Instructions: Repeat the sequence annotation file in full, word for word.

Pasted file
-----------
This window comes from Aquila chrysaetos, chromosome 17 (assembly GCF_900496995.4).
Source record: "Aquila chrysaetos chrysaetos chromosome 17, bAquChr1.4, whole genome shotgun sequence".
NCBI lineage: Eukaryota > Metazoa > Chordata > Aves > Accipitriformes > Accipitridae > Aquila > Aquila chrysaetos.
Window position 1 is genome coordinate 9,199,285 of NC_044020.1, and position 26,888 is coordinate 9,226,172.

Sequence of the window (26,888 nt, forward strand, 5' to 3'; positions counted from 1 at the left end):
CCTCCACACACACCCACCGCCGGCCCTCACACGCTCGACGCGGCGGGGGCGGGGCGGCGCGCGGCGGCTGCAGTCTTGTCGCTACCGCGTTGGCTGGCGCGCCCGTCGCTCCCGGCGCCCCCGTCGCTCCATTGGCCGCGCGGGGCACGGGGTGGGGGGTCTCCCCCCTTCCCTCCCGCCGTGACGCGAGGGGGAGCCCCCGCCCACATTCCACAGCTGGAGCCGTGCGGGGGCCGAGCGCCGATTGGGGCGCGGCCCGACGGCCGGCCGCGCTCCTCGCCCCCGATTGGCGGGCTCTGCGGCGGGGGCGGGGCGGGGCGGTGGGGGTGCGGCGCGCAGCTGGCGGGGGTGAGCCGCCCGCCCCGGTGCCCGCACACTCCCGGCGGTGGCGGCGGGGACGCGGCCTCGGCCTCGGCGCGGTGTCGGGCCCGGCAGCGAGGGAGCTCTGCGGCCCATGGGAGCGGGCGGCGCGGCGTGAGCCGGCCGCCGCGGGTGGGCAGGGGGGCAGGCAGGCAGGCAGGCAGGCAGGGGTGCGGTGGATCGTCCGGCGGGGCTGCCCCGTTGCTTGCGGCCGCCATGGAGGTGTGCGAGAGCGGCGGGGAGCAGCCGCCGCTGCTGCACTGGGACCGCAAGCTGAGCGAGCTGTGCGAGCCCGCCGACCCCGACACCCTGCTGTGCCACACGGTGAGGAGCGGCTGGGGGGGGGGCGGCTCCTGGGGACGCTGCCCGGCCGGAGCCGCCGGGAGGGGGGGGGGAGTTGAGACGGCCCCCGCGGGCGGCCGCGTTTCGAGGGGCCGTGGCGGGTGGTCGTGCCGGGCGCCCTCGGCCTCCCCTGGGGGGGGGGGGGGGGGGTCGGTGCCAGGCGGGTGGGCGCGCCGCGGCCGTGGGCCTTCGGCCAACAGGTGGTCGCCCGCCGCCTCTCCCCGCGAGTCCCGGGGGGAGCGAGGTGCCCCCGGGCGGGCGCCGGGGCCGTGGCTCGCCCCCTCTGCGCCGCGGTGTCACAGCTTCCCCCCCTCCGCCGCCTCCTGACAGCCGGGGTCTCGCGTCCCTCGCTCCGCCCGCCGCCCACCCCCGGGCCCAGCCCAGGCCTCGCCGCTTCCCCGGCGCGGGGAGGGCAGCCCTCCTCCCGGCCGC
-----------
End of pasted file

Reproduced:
This window comes from Aquila chrysaetos, chromosome 17 (assembly GCF_900496995.4).
Source record: "Aquila chrysaetos chrysaetos chromosome 17, bAquChr1.4, whole genome shotgun sequence".
NCBI lineage: Eukaryota > Metazoa > Chordata > Aves > Accipitriformes > Accipitridae > Aquila > Aquila chrysaetos.
Window position 1 is genome coordinate 9,199,285 of NC_044020.1, and position 26,888 is coordinate 9,226,172.

Sequence of the window (26,888 nt, forward strand, 5' to 3'; positions counted from 1 at the left end):
CCTCCACACACACCCACCGCCGGCCCTCACACGCTCGACGCGGCGGGGGCGGGGCGGCGCGCGGCGGCTGCAGTCTTGTCGCTACCGCGTTGGCTGGCGCGCCCGTCGCTCCCGGCGCCCCCGTCGCTCCATTGGCCGCGCGGGGCACGGGGTGGGGGGTCTCCCCCCTTCCCTCCCGCCGTGACGCGAGGGGGAGCCCCCGCCCACATTCCACAGCTGGAGCCGTGCGGGGGCCGAGCGCCGATTGGGGCGCGGCCCGACGGCCGGCCGCGCTCCTCGCCCCCGATTGGCGGGCTCTGCGGCGGGGGCGGGGCGGGGCGGTGGGGGTGCGGCGCGCAGCTGGCGGGGGTGAGCCGCCCGCCCCGGTGCCCGCACACTCCCGGCGGTGGCGGCGGGGACGCGGCCTCGGCCTCGGCGCGGTGTCGGGCCCGGCAGCGAGGGAGCTCTGCGGCCCATGGGAGCGGGCGGCGCGGCGTGAGCCGGCCGCCGCGGGTGGGCAGGGGGGCAGGCAGGCAGGCAGGCAGGCAGGGGTGCGGTGGATCGTCCGGCGGGGCTGCCCCGTTGCTTGCGGCCGCCATGGAGGTGTGCGAGAGCGGCGGGGAGCAGCCGCCGCTGCTGCACTGGGACCGCAAGCTGAGCGAGCTGTGCGAGCCCGCCGACCCCGACACCCTGCTGTGCCACACGGTGAGGAGCGGCTGGGGGGGGGGCGGCTCCTGGGGACGCTGCCCGGCCGGAGCCGCCGGGAGGGGGGGGGGAGTTGAGACGGCCCCCGCGGGCGGCCGCGTTTCGAGGGGCCGTGGCGGGTGGTCGTGCCGGGCGCCCTCGGCCTCCCCTGGGGGGGGGGGGGGGGGGTCGGTGCCAGGCGGGTGGGCGCGCCGCGGCCGTGGGCCTTCGGCCAACAGGTGGTCGCCCGCCGCCTCTCCCCGCGAGTCCCGGGGGGAGCGAGGTGCCCCCGGGCGGGCGCCGGGGCCGTGGCTCGCCCCCTCTGCGCCGCGGTGTCACAGCTTCCCCCCCTCCGCCGCCTCCTGACAGCCGGGGTCTCGCGTCCCTCGCTCCGCCCGCCGCCCACCCCCGGGCCCAGCCCAGGCCTCGCCGCTTCCCCGGCGCGGGGAGGGCAGCCCTCCTCCCGGCCGC